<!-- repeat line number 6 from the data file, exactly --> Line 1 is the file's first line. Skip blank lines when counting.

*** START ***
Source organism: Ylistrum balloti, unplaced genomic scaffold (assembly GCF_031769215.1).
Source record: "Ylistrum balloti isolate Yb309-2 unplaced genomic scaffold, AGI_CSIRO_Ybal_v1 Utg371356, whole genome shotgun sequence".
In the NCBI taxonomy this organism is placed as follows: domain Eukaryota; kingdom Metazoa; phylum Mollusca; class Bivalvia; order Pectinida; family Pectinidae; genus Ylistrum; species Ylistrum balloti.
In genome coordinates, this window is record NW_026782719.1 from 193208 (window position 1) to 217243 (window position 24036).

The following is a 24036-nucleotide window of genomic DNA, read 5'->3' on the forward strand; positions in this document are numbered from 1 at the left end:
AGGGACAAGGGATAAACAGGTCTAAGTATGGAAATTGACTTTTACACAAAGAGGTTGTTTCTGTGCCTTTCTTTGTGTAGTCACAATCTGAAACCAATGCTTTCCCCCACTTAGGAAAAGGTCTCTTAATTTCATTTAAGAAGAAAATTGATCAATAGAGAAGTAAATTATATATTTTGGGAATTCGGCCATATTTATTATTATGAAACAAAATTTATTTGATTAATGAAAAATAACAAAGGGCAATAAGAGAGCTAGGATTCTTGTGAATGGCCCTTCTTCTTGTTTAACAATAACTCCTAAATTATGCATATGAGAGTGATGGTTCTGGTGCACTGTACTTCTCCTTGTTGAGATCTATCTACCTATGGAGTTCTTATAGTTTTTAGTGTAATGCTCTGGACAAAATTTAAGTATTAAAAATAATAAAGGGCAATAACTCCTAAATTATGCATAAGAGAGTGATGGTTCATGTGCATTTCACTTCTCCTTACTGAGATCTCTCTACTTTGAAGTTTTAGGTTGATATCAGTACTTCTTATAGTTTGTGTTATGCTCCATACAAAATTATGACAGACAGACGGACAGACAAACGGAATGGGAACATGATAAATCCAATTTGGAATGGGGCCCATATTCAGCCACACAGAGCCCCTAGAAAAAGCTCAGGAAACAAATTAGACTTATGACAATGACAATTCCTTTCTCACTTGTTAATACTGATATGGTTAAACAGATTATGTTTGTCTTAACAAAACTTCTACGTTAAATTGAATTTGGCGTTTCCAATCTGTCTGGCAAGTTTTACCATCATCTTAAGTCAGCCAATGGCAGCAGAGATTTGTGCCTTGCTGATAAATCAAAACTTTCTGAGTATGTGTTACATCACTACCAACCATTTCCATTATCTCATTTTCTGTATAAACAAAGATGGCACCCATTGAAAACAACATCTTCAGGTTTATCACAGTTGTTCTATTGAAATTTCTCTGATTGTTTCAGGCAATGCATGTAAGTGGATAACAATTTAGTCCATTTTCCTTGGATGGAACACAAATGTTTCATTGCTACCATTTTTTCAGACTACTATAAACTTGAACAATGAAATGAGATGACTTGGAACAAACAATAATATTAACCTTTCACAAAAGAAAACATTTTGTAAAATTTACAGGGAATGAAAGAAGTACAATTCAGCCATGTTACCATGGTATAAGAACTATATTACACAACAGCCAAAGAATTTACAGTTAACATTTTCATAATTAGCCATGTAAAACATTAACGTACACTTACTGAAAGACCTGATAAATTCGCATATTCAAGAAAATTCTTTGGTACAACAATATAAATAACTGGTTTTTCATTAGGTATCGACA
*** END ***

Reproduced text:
AGGGACAAGGGATAAACAGGTCTAAGTATGGAAATTGACTTTTACACAAAGAGGTTGTTTCTGTGCCTTTCTTTGTGTAGTCACAATCTGAAACCAATGCTTTCCCCCACTTAGGAAAAGGTCTCTTAATTTCATTTAAGAAGAAAATTGATCAATAGAGAAGTAAATTATATATTTTGGGAATTCGGCCATATTTATTATTATGAAACAAAATTTATTTGATTAATGAAAAATAACAAAGGGCAATAAGAGAGCTAGGATTCTTGTGAATGGCCCTTCTTCTTGTTTAACAATAACTCCTAAATTATGCATATGAGAGTGATGGTTCTGGTGCACTGTACTTCTCCTTGTTGAGATCTATCTACCTATGGAGTTCTTATAGTTTTTAGTGTAATGCTCTGGACAAAATTTAAGTATTAAAAATAATAAAGGGCAATAACTCCTAAATTATGCATAAGAGAGTGATGGTTCATGTGCATTTCACTTCTCCTTACTGAGATCTCTCTACTTTGAAGTTTTAGGTTGATATCAGTACTTCTTATAGTTTGTGTTATGCTCCATACAAAATTATGACAGACAGACGGACAGACAAACGGAATGGGAACATGATAAATCCAATTTGGAATGGGGCCCATATTCAGCCACACAGAGCCCCTAGAAAAAGCTCAGGAAACAAATTAGACTTATGACAATGACAATTCCTTTCTCACTTGTTAATACTGATATGGTTAAACAGATTATGTTTGTCTTAACAAAACTTCTACGTTAAATTGAATTTGGCGTTTCCAATCTGTCTGGCAAGTTTTACCATCATCTTAAGTCAGCCAATGGCAGCAGAGATTTGTGCCTTGCTGATAAATCAAAACTTTCTGAGTATGTGTTACATCACTACCAACCATTTCCATTATCTCATTTTCTGTATAAACAAAGATGGCACCCATTGAAAACAACATCTTCAGGTTTATCACAGTTGTTCTATTGAAATTTCTCTGATTGTTTCAGGCAATGCATGTAAGTGGATAACAATTTAGTCCATTTTCCTTGGATGGAACACAAATGTTTCATTGCTACCATTTTTTCAGACTACTATAAACTTGAACAATGAAATGAGATGACTTGGAACAAACAATAATATTAACCTTTCACAAAAGAAAACATTTTGTAAAATTTACAGGGAATGAAAGAAGTACAATTCAGCCATGTTACCATGGTATAAGAACTATATTACACAACAGCCAAAGAATTTACAGTTAACATTTTCATAATTAGCCATGTAAAACATTAACGTACACTTACTGAAAGACCTGATAAATTCGCATATTCAAGAAAATTCTTTGGTACAACAATATAAATAACTGGTTTTTCATTAGGTATCGACA